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 Anatoli Papanov


Born:   22 October 1922
Deceased:   05 August 1987

actor

      

Anatoli Papanov (1922-1987) was an actor of unique gift. With equal elegance he coped with quite different roles, like the comic one of Lyolik in The Diamond Arm (1968) and dramatic one of the General Serpilin in The Alive and the Dead (1964). His characters were fated to become favourites of the public, while their phrases turned winged. He was kindred to everyone.

Anatoli Dmitrievich Papanov was born in October 1922 in Vyazma city, into the family of common workers. In the 1930s the family moved to Moscow and the boy started attending a school drama circle, which won him over, averting from bad influence of the street. After finishing school he worked as a caster at a factory, at the same time participating in the drama studio at the factory club. Then the war started and he went to the front.

 

 


Film test with Anatoli Papanov
      The beginning of war was just hell for the Soviet forces. “Is it possible to forget how after two and a half hours of fight only thirteen people were left alive out of forty two?” – Anatoli Papanov recalled later.

In the beginning of 1942 Anatoli Papanov was badly wounded, spent half a year in hospital and was invalided to the reserve. He returned to Moscow and firmly decided to become an actor. As a student of GITIS (State Institute of Theatre Arts) he met his future wife, his fellow student Nadezhda Karatayeva, who had also seen war, being a nurse in a hospital train. They got married ten days after the end of war, on May 20, 1945.

After graduation Anatoli Papanov was invited to three Moscow stages at once, but his wife was assigned to the Russian Drama Theatre of Klaipeda and so Papanov moved to Lithuania together with her. They worked there for one season only and in 1948 returned to Moscow, to the Satire Theatre, where the actor played for the rest of his life. “I am a man of one love: one woman, one theatre” – he used to say about himself.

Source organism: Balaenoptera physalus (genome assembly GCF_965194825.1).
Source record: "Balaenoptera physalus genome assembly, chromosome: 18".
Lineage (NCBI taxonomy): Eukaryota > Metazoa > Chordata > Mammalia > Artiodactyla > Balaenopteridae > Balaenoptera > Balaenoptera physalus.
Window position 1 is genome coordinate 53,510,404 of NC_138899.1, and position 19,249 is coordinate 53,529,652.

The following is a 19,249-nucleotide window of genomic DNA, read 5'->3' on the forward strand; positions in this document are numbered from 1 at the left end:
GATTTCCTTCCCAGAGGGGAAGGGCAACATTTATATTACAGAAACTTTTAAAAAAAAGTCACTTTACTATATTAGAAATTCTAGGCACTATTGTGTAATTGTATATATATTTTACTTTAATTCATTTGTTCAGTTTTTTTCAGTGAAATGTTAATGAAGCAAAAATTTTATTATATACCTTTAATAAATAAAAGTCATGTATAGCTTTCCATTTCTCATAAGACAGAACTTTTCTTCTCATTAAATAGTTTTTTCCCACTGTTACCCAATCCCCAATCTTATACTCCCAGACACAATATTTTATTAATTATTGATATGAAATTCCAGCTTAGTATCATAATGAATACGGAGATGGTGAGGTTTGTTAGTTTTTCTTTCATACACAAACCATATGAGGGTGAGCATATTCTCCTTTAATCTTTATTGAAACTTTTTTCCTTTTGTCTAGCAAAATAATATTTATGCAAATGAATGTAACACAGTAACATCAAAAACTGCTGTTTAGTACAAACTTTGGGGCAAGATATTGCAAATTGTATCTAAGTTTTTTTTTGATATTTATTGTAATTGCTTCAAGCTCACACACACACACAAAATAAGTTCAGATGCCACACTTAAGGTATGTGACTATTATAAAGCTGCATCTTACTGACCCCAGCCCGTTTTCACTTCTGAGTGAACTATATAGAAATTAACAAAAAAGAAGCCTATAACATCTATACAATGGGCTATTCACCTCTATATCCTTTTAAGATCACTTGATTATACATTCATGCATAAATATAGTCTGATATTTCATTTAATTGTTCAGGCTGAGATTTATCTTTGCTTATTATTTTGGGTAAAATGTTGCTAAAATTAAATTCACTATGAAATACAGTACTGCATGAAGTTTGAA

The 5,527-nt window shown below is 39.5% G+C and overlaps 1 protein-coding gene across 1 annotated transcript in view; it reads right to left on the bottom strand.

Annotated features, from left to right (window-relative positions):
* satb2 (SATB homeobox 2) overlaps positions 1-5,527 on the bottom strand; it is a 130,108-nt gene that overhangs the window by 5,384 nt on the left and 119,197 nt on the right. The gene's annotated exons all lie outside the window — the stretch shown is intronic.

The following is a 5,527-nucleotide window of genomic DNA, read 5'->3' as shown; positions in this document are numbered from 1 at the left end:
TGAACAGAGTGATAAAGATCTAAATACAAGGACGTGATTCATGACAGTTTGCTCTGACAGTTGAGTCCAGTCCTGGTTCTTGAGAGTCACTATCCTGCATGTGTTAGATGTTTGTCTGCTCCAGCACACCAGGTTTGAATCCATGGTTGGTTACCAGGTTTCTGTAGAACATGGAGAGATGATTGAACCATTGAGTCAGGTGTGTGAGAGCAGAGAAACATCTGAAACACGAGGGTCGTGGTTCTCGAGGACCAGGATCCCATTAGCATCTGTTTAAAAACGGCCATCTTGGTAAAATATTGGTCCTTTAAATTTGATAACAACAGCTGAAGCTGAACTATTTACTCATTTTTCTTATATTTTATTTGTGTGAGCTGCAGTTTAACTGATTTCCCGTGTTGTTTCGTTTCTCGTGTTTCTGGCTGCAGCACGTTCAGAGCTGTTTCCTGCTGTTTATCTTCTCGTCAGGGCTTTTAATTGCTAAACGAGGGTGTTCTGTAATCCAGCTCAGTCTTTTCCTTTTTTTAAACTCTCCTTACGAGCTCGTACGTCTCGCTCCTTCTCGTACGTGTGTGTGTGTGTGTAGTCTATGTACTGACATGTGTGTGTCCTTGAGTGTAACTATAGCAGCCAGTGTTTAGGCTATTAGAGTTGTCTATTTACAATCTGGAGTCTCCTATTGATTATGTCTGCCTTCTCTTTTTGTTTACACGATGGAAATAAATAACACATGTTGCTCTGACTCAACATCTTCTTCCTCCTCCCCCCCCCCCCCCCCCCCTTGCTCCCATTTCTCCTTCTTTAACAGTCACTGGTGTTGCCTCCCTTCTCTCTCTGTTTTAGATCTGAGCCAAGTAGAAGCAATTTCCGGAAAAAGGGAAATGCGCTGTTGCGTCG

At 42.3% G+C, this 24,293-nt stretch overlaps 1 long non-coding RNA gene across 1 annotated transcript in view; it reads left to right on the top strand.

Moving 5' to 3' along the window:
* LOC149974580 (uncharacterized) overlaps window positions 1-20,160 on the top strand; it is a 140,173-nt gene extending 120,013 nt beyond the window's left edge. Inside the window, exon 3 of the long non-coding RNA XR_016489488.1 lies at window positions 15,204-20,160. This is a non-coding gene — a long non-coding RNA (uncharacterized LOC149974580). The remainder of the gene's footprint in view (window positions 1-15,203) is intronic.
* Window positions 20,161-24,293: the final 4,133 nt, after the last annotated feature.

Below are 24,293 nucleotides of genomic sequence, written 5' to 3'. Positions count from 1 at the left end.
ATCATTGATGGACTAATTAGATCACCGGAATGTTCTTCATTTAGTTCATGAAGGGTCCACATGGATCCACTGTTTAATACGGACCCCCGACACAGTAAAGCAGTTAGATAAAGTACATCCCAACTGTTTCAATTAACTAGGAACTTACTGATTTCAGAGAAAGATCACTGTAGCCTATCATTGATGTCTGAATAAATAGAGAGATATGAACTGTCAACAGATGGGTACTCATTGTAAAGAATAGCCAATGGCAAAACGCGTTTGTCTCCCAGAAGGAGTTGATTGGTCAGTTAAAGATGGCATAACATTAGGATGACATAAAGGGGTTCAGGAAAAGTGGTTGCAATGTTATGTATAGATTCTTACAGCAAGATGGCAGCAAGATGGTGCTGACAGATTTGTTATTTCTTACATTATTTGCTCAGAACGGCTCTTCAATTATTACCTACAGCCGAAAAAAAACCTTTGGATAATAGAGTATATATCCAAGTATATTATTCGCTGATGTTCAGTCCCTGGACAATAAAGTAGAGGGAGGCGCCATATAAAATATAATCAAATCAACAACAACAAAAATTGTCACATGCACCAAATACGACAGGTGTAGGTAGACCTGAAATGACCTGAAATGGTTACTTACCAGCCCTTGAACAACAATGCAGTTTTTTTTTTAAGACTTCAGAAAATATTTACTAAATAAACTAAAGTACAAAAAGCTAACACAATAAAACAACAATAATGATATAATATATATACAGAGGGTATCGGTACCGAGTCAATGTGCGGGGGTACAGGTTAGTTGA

During the first few years Papanov had no big or remarkable roles in the Satire Theater. His film debut, a small role in the biopic Kompozitor Glinka (The Composer Glinka) (1952) also passed unnoticed. It was not until 1954 that the actor got real work in the theatre, a role in the stage play A Fairy’s Kiss.

 


With Andrei Mironov
      Soon he became one of the brightest novices in his theatre. The fame on stage brought about the attention of film directors to the actor as well. Eldar Ryazanov was the first of those who offered Anatoli Papanov interesting work in cinema. These were two roles at once: a modern old fox of a scientist and the leader of a “snow men” tribe, in the eccentric comedy Chelovek niotkuda (The Man from Nowhere) (1961).

The actor endowed with inimitable sense of humor was heartily welcomed to cinema circles; in the 1960s he worked much in quite various film roles and genres, namely, the psychological drama Nash dom (Our House) (1965), the story about scientists Idu na grozu (Going Inside a Storm) (1965), the lyrical comedies Prikhodite zavtra (Come Tomorrow) (1963) and Deti Don-Kikhota (Don Quixote's Children) (1965), the satirical comedy Dayte zhalobnuyu knigu (Give Me a Complaints Book) (1964), and the presently cult comedies Beregis avtomobilya (Beware of the Car) (1966) and Brilliantovaya ruka (The Diamond Arm) (1968).


With Klara Rumyantseva
      Quite outstanding and separate from this list is the film Zhivye i myortvye (The Alive and the Dead) (1964), in which Anatoli Papanov convincingly proved he had the faculty of playing not only comedy and genre characters, but tragic roles as well.

Still more popular the actor became thanks to voicing animated cartoon films, in particular, the legendary series Nu, pogodi!, in which the favourite character Wolf for many years talked with his voice.

The year 1970 saw the release of the brilliant Belorusskiy vokzal (Byelorussia Station) once again showing Papanov’s gift for dramatic roles. With equal pleasure and talent he played both in comedies, such as Odinozhdy odin (One Once) (1974), Pena (Foam) (1979), Inkognito iz Peterburga (Incognito from St.Petersburg) (1977), 12 stulyev (Twelve Chairs) (1977)


Cold Summer of 1953
      and in dramas: Plokhoy khoroshiy chelovek (A Bad Good Man) (1973), V gorode S. (In the Town of S) (1966), Inzhener Graftio (Engineer Graftio) (1979), Vremya zhelaniy (Time of Desires) (1984), and others.

In summer 1987 Anatoli Papanov was again in filming, playing in Kholodnoe leto 53 (Cold Summer of 1953), one of the first post-perestroika films about Stalinist reprisals. It turned to be his last film.

On August 5, 1987 there happened to be no hot water in the actor’s flat. When taking ice-cold shower, he had a heart-attack. There was no one else at home...

Anatoli Dmitrievich Papanov was laid to rest at Novodevichye Cemetery.

Sources:
 peoples.ru
 krugosvet.ru
 papanov.ru
 


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